In previous reports we have laid out various road maps presented by EU officials for reaching if not a full agreement, at least a working group level agreement allowing for a temporary extension of Greece’s bailout program that expires on June 30. Today’s report in a German paper of a proposed bridge deal (sans IMF) appears to be a hybrid version of those old proposals, including suggestions we have previously written about for using EFSF/HFSF money to fund a bridge through at least the summer.
But those proposals have all been predicated on the willingness and ability of the Greek government of Alexis Tsipras to deliver material concessions on a budget that would meet mutually agreed loosened primary budget targets. And that has not happened, with the Greek government holding out to see whether the EU is willing to firm up its 2012 promise of unspecified potential debt relief if Greece completed the requirements of its existing bailout program before it offers further fiscal concessions, if any.
*** Indeed, while there has been no official response yet to the latest proposal presented by Finance Minister Yanis Varoufakis to the Eurogroup meeting today, we strongly suspect those also continue to fall into the category of too little, too late at this stage of the exhaustive negotiations. The Greek government is instead sticking to its demands to negotiate on debt in return for marginal movement on the fiscal side. That will not happen, and the Monday Heads of State Summit just called by European Council President Donald Tusk will, we believe, be as much about emergency planning from here on as a last ditch attempt at averting a Greek default. ***
*** We also believe the reports earlier today in the Greek media that the EU is preparing to firm up its commitment on debt relief beyond what was promised in 2012 are wildly off the mark. Beyond reiterating the 2012 commitments to revisit Greece’s debt structure under conditions that Greece already has failed to meet, and remaining open to the possibility of debt relief if and when appropriate at some point, our understanding continues to be that any concrete, proactive concession on debt will simply not happen at this point. An offer from the EU of changes to Greece’s debt profile, if it is to come at all, will happen only after there is substantial agreement on Greece’s budget, and in context of a third program that Greece has not even asked for. That means on the political level, Tsipras at this point cannot and will not be given yet another concession without delivering significant concessions on his end. ***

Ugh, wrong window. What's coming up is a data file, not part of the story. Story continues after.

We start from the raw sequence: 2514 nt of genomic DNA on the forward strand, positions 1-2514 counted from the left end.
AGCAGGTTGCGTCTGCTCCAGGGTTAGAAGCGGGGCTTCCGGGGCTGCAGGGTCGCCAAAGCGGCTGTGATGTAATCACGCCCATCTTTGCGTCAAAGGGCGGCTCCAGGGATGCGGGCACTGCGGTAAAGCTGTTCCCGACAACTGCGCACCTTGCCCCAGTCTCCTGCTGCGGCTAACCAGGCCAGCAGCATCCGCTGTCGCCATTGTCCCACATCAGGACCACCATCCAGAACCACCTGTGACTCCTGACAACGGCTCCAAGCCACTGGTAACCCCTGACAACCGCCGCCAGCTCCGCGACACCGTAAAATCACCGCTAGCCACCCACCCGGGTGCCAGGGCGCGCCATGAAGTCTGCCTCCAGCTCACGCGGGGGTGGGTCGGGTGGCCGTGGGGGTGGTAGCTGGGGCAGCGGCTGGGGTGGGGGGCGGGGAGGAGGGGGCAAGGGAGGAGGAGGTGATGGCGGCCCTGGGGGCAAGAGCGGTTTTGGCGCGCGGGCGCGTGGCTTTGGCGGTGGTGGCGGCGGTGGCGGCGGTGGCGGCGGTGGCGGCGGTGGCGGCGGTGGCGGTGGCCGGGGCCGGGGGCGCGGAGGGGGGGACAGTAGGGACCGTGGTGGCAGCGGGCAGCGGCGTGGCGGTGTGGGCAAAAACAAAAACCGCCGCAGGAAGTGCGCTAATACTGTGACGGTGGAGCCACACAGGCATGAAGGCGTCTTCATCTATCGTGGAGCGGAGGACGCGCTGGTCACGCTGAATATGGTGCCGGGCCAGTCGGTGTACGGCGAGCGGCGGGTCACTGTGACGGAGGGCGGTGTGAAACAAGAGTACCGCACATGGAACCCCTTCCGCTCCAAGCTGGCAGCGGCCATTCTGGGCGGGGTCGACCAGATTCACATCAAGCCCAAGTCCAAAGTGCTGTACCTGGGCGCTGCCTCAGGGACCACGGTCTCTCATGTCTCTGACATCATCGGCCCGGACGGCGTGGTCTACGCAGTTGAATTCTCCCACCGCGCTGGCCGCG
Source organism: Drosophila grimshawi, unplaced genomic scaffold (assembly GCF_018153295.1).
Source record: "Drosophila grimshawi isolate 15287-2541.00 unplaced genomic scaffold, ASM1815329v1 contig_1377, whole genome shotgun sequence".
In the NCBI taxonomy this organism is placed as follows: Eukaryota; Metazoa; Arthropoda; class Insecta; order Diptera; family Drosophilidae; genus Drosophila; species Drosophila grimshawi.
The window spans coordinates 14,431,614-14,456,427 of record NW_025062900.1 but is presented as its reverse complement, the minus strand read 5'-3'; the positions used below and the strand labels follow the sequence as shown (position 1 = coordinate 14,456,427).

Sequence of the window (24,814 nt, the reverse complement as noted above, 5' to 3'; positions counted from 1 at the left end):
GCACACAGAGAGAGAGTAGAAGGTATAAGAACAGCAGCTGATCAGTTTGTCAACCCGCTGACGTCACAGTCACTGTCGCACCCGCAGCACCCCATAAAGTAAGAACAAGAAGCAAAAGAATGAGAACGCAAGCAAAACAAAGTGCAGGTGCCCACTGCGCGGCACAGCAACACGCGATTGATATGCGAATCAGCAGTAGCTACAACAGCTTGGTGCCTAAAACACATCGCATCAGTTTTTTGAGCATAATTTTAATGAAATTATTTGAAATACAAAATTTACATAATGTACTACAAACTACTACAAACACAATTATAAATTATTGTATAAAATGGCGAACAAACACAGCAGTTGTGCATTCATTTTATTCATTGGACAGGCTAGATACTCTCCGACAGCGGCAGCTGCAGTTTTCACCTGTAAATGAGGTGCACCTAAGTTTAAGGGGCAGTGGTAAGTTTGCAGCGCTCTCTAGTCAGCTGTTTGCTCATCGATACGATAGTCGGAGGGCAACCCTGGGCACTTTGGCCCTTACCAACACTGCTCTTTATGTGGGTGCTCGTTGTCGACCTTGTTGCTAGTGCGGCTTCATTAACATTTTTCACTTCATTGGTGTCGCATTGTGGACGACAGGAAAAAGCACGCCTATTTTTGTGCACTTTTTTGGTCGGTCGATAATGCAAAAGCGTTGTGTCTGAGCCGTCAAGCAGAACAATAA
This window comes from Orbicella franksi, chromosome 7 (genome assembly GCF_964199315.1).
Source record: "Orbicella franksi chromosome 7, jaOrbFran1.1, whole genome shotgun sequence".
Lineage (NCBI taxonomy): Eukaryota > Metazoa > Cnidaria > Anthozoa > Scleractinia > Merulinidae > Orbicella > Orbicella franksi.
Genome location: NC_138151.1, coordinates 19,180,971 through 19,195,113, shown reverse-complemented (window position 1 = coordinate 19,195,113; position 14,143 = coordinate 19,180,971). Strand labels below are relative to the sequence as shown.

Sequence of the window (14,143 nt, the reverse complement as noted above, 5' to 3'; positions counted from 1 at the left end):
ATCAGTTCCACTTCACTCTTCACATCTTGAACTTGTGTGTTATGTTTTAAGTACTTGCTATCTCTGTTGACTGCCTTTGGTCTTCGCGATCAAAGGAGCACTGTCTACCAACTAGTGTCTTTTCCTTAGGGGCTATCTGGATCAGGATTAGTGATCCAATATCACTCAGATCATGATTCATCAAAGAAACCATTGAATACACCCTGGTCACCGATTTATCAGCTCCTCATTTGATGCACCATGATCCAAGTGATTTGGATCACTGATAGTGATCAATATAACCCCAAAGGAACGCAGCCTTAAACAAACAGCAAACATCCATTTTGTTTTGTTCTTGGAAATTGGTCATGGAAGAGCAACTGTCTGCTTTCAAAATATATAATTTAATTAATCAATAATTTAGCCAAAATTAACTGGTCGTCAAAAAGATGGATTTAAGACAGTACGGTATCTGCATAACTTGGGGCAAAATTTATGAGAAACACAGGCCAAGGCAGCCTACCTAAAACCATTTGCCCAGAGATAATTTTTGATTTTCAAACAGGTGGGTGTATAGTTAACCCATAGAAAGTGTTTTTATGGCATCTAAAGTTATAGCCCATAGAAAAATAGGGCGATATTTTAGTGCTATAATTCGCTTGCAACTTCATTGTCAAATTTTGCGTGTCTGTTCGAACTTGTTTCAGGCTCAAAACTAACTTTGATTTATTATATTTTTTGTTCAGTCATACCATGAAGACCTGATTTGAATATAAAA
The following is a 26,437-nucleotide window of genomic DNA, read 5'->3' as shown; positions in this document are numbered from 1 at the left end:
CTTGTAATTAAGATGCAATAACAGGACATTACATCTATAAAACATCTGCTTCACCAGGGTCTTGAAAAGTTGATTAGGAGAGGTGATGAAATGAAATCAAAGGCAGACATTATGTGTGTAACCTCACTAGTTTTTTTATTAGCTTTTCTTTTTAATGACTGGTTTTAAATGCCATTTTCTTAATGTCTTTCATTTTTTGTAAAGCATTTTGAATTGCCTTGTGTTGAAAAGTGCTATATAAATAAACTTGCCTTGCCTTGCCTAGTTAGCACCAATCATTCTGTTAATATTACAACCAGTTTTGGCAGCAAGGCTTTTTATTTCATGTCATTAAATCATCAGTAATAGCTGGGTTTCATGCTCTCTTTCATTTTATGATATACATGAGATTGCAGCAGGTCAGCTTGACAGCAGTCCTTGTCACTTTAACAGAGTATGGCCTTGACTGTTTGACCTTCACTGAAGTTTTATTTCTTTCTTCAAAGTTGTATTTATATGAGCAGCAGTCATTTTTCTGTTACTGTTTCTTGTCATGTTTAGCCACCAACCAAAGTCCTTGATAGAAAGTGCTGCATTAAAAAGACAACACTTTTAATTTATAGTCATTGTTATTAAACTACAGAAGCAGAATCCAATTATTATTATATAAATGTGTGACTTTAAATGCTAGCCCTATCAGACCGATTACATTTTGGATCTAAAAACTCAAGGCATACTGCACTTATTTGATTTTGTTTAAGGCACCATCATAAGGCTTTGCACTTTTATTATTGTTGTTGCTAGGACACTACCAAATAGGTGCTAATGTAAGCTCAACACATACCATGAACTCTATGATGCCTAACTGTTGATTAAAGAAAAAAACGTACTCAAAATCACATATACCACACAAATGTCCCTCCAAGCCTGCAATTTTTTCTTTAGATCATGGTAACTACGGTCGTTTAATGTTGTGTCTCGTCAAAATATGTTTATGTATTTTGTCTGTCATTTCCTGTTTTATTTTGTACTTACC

*** And time is almost all but run out on the clock. As the June 30 deadline approaches, and with the ball now squarely in Greece’s court, Eurogroup discussions are increasingly turning to the potential implications and need for planning in case of a failure to reach an agreement for even an extension with Greece. And while Greek government spokesperson Gabriel Sakellaridis just today firmly denied that capital controls were on the table – the decision to impose controls is indeed up to the sovereign state and will not be actively “triggered” so to speak by the EU or ECB – the European Commission from what we understand is preparing the legal framework under EU law to approve what is seen as the increasing likelihood of potential imminent capital controls. Even as the Greek government attempts to exude confidence in a last minute deal being struck, the outflows from the banking system have been, to say the least, severe. ***
The negotiating atmosphere if anything has been poisoned by the Greek Parliament’s latest salvos against the “criminal” IMF and “odious” EU bailout program. And while the European Commission just might continue to attempt to broker a last minute budget deal between the various sides, perhaps incorporating some savings on defense spending as has been speculated in the press, even with savings from defense spending (which might lose ANEL support in parliament anyway), the fiscal gulf will still have to be closed with further substantial commitments on the Greek side on pension reform.
In the meantime Varoufakis has been wasting precious time presenting alternative proposals to OECD Secretary-General Angel Gurria, proposals that are completely irrelevant and a sideshow distraction if anything to the negotiations with the Institutions, while Tsipras negotiates gas deals with Russia. The real concern now is whether in this latest round of “game theory” the leadership of Athens has significantly underestimated the willingness or ability of the EU to allow Greece to enter uncharted territory if it does not take concrete steps to move towards a deal. We believe they have.
We have for some time maintained that a full agreement is all but impossible before the June 30 deadline, with the only hope being for enough of an agreement at a working group level to allow for an extension of discussions through the summer.
While that is still possible, the odds for it happening are now rapidly shrinking, and we believe there is a more than even chance now Greece will need to impose capital controls as soon as next week.